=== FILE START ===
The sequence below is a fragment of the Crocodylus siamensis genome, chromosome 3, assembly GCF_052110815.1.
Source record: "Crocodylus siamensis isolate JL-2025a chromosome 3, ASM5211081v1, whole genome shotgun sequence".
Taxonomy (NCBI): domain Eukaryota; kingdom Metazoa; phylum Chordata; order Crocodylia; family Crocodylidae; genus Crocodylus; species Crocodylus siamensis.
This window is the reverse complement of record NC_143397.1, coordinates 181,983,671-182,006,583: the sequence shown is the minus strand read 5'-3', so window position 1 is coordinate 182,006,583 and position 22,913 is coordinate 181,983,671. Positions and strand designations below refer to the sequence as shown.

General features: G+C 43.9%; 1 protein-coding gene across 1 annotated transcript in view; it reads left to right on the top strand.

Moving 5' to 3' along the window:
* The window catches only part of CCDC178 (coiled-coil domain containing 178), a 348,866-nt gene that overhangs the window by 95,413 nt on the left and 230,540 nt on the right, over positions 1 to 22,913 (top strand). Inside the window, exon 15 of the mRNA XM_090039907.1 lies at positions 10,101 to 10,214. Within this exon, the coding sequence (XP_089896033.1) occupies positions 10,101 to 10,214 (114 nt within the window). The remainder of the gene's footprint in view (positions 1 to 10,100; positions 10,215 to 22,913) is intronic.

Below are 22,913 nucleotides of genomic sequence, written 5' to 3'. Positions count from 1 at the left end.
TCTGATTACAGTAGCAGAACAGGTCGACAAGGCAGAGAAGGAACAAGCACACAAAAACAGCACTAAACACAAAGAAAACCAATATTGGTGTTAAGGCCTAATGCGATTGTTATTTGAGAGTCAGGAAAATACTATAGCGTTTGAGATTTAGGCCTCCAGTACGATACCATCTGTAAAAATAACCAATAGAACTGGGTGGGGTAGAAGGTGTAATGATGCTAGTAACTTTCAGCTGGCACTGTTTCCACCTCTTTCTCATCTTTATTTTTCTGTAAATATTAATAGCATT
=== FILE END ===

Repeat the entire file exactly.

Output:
The sequence below is a fragment of the Crocodylus siamensis genome, chromosome 3, assembly GCF_052110815.1.
Source record: "Crocodylus siamensis isolate JL-2025a chromosome 3, ASM5211081v1, whole genome shotgun sequence".
Taxonomy (NCBI): domain Eukaryota; kingdom Metazoa; phylum Chordata; order Crocodylia; family Crocodylidae; genus Crocodylus; species Crocodylus siamensis.
This window is the reverse complement of record NC_143397.1, coordinates 181,983,671-182,006,583: the sequence shown is the minus strand read 5'-3', so window position 1 is coordinate 182,006,583 and position 22,913 is coordinate 181,983,671. Positions and strand designations below refer to the sequence as shown.

General features: G+C 43.9%; 1 protein-coding gene across 1 annotated transcript in view; it reads left to right on the top strand.

Moving 5' to 3' along the window:
* The window catches only part of CCDC178 (coiled-coil domain containing 178), a 348,866-nt gene that overhangs the window by 95,413 nt on the left and 230,540 nt on the right, over positions 1 to 22,913 (top strand). Inside the window, exon 15 of the mRNA XM_090039907.1 lies at positions 10,101 to 10,214. Within this exon, the coding sequence (XP_089896033.1) occupies positions 10,101 to 10,214 (114 nt within the window). The remainder of the gene's footprint in view (positions 1 to 10,100; positions 10,215 to 22,913) is intronic.

Below are 22,913 nucleotides of genomic sequence, written 5' to 3'. Positions count from 1 at the left end.
TCTGATTACAGTAGCAGAACAGGTCGACAAGGCAGAGAAGGAACAAGCACACAAAAACAGCACTAAACACAAAGAAAACCAATATTGGTGTTAAGGCCTAATGCGATTGTTATTTGAGAGTCAGGAAAATACTATAGCGTTTGAGATTTAGGCCTCCAGTACGATACCATCTGTAAAAATAACCAATAGAACTGGGTGGGGTAGAAGGTGTAATGATGCTAGTAACTTTCAGCTGGCACTGTTTCCACCTCTTTCTCATCTTTATTTTTCTGTAAATATTAATAGCATT